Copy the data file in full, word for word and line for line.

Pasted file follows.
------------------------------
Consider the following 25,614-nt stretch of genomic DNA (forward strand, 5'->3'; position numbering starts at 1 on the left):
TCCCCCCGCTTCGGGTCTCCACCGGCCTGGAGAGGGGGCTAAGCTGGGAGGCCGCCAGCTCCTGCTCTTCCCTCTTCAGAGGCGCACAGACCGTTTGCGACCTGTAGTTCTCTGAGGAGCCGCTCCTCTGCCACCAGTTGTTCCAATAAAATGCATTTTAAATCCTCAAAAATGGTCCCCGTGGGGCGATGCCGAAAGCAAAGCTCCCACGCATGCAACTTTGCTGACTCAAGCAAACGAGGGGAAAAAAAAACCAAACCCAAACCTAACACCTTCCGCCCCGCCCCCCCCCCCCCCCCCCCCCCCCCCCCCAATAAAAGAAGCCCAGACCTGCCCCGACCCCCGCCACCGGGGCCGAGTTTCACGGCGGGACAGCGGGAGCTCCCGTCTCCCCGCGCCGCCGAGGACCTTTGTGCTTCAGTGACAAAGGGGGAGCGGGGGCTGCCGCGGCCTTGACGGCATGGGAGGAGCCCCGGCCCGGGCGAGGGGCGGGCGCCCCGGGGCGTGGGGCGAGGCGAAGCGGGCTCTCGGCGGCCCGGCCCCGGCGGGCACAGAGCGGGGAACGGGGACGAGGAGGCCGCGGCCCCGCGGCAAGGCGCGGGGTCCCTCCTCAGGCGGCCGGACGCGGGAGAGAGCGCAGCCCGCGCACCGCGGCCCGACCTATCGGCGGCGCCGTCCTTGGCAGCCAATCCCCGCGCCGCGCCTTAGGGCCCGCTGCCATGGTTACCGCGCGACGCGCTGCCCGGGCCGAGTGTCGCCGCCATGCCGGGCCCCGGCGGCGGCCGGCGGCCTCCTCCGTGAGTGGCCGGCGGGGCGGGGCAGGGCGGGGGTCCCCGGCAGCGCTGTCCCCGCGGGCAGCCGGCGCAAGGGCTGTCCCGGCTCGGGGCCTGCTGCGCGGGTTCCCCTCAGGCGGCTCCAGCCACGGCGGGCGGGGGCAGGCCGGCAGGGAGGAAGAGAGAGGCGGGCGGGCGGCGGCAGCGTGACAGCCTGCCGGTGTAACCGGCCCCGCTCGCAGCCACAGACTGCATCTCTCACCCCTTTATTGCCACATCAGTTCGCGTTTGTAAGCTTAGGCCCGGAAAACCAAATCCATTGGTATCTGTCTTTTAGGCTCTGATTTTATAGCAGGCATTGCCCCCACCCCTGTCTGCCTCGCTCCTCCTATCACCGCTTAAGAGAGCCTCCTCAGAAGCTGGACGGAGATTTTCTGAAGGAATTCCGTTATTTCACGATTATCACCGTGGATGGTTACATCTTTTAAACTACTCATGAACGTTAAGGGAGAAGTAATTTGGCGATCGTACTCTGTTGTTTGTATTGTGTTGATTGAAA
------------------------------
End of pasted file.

Consider the following 25,614-nt stretch of genomic DNA (forward strand, 5'->3'; position numbering starts at 1 on the left):
TCCCCCCGCTTCGGGTCTCCACCGGCCTGGAGAGGGGGCTAAGCTGGGAGGCCGCCAGCTCCTGCTCTTCCCTCTTCAGAGGCGCACAGACCGTTTGCGACCTGTAGTTCTCTGAGGAGCCGCTCCTCTGCCACCAGTTGTTCCAATAAAATGCATTTTAAATCCTCAAAAATGGTCCCCGTGGGGCGATGCCGAAAGCAAAGCTCCCACGCATGCAACTTTGCTGACTCAAGCAAACGAGGGGAAAAAAAAACCAAACCCAAACCTAACACCTTCCGCCCCGCCCCCCCCCCCCCCCCCCCCCCCCCCCCCAATAAAAGAAGCCCAGACCTGCCCCGACCCCCGCCACCGGGGCCGAGTTTCACGGCGGGACAGCGGGAGCTCCCGTCTCCCCGCGCCGCCGAGGACCTTTGTGCTTCAGTGACAAAGGGGGAGCGGGGGCTGCCGCGGCCTTGACGGCATGGGAGGAGCCCCGGCCCGGGCGAGGGGCGGGCGCCCCGGGGCGTGGGGCGAGGCGAAGCGGGCTCTCGGCGGCCCGGCCCCGGCGGGCACAGAGCGGGGAACGGGGACGAGGAGGCCGCGGCCCCGCGGCAAGGCGCGGGGTCCCTCCTCAGGCGGCCGGACGCGGGAGAGAGCGCAGCCCGCGCACCGCGGCCCGACCTATCGGCGGCGCCGTCCTTGGCAGCCAATCCCCGCGCCGCGCCTTAGGGCCCGCTGCCATGGTTACCGCGCGACGCGCTGCCCGGGCCGAGTGTCGCCGCCATGCCGGGCCCCGGCGGCGGCCGGCGGCCTCCTCCGTGAGTGGCCGGCGGGGCGGGGCAGGGCGGGGGTCCCCGGCAGCGCTGTCCCCGCGGGCAGCCGGCGCAAGGGCTGTCCCGGCTCGGGGCCTGCTGCGCGGGTTCCCCTCAGGCGGCTCCAGCCACGGCGGGCGGGGGCAGGCCGGCAGGGAGGAAGAGAGAGGCGGGCGGGCGGCGGCAGCGTGACAGCCTGCCGGTGTAACCGGCCCCGCTCGCAGCCACAGACTGCATCTCTCACCCCTTTATTGCCACATCAGTTCGCGTTTGTAAGCTTAGGCCCGGAAAACCAAATCCATTGGTATCTGTCTTTTAGGCTCTGATTTTATAGCAGGCATTGCCCCCACCCCTGTCTGCCTCGCTCCTCCTATCACCGCTTAAGAGAGCCTCCTCAGAAGCTGGACGGAGATTTTCTGAAGGAATTCCGTTATTTCACGATTATCACCGTGGATGGTTACATCTTTTAAACTACTCATGAACGTTAAGGGAGAAGTAATTTGGCGATCGTACTCTGTTGTTTGTATTGTGTTGATTGAAA